The Great Recession's Impact on New York City's Budget
Daniel L. Smith, assistant professor of public budgeting and financial management at NYU Wagner, has co-authored a new paper for the Social Science Research Network (SSRN) Working Paper Series. According to the paper entitled "The Great Recession's Impact on New York City's Budget," New York City has effectively handled the effects of the recession on its budget, but asked lower income residents to "bear a substantial portion of the burden...."
According to the abstract, "Strong property tax growth and proactive policies - including beginning the recession with a substantial surplus of $5.3 billion (9 percent of revenues) - offset a severe contraction in income tax receipts, protecting the City's budget such that it never contracted in absolute terms during or immediately following the Great Recession. Policymakers increased property and sales tax rates, utilized fund balances, cut agency budgets repeatedly, and re-appropriated retiree health benefits in response to the fiscal challenges brought about by the Great Recession.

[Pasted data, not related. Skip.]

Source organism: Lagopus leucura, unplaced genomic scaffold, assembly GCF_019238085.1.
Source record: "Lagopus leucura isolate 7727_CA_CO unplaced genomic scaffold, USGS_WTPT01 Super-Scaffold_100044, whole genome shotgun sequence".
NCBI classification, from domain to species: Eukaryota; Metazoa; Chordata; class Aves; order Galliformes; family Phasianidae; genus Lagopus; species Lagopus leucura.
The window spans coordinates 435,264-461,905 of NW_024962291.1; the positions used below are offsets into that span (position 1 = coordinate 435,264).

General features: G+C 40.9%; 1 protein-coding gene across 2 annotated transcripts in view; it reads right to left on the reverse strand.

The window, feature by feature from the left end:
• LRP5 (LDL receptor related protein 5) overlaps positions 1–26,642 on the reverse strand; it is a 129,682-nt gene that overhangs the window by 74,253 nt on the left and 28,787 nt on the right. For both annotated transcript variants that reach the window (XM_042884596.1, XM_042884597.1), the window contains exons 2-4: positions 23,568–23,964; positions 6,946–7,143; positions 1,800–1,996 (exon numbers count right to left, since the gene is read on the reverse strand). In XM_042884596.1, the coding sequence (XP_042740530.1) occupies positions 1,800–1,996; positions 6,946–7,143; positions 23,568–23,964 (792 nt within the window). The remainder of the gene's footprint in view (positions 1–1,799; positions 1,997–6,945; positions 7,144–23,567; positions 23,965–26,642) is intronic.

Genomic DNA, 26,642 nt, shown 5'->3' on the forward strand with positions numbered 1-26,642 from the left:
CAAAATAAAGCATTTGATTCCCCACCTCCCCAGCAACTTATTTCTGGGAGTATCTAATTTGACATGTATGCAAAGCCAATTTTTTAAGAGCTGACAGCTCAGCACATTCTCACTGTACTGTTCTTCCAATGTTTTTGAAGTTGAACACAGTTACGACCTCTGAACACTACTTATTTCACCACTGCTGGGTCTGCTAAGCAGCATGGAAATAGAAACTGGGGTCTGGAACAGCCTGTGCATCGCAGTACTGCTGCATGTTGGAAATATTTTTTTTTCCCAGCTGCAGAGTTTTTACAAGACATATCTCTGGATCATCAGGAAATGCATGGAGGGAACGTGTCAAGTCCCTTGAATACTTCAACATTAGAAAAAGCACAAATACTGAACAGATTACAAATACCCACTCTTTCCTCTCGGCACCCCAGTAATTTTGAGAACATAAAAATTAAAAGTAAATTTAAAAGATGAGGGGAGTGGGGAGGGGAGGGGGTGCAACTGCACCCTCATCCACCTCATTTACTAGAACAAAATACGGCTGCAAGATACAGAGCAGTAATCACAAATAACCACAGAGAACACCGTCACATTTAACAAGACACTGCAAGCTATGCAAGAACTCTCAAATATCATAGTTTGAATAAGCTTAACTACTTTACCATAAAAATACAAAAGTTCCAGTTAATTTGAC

"Whether one attributes it to compliance with a strong, state-mandated, balanced budget rule or adept leadership, New York City certainly appears to be dealing effectively with the Great Recession's impact on its budget. However, City leaders have asked lower income residents to bear a substantial portion of the burden by favoring more regressive tax policies and by cutting the social service agency's budget substantially. With forecast budget gaps of $3 billion and $4 billion in FY 2012 and FY 2013, the long-term impact of the Great Recession on New York City's budget remains an open question."
The paper was co-authored by Lawrence J. Miller of the Rutgers University School of Public Affairs and Administration.